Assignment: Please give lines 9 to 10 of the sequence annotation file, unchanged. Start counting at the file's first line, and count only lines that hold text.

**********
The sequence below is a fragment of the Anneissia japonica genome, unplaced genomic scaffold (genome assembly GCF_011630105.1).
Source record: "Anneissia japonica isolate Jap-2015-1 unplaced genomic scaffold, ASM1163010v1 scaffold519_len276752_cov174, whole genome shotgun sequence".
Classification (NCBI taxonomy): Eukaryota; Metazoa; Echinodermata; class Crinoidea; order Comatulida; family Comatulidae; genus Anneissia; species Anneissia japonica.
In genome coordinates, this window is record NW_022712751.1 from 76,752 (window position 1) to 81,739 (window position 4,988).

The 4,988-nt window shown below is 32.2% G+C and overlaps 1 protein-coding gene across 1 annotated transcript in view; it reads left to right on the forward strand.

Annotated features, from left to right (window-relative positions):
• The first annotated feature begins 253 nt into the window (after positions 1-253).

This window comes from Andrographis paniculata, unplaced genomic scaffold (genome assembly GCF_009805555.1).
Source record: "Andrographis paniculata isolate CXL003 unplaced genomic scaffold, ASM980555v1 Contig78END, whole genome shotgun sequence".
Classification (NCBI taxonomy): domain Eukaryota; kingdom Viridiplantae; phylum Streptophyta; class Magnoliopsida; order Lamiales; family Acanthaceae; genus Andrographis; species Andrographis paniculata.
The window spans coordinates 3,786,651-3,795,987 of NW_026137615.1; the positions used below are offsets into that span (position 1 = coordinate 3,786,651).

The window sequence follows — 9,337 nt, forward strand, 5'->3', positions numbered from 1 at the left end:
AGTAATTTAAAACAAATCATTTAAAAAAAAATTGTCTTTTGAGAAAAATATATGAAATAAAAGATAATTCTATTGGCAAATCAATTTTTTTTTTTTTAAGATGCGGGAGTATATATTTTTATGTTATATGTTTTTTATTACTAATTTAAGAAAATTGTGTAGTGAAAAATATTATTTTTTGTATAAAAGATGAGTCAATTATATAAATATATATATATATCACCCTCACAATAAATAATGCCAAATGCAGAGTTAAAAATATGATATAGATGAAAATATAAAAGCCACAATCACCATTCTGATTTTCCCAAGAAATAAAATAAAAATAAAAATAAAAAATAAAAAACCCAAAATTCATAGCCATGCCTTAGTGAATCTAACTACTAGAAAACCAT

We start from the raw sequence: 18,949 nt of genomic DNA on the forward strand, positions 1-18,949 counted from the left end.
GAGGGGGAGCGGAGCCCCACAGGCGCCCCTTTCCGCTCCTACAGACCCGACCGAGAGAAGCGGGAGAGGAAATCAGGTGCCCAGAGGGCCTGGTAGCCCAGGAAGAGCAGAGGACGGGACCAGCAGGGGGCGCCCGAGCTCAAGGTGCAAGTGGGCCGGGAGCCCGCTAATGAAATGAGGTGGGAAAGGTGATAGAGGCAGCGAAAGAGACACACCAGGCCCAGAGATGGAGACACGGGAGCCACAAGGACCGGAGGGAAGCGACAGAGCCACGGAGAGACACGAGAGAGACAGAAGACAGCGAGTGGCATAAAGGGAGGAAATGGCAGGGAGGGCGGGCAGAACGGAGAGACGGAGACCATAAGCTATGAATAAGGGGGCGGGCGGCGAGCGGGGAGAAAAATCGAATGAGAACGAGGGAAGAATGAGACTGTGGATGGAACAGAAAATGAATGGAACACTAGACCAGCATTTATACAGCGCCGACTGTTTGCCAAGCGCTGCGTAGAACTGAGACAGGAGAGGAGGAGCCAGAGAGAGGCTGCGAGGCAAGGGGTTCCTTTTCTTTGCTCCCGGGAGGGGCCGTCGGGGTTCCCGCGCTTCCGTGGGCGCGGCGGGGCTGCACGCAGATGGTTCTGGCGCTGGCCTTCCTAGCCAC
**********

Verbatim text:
Source record: "Andrographis paniculata isolate CXL003 unplaced genomic scaffold, ASM980555v1 Contig78END, whole genome shotgun sequence".
Classification (NCBI taxonomy): domain Eukaryota; kingdom Viridiplantae; phylum Streptophyta; class Magnoliopsida; order Lamiales; family Acanthaceae; genus Andrographis; species Andrographis paniculata.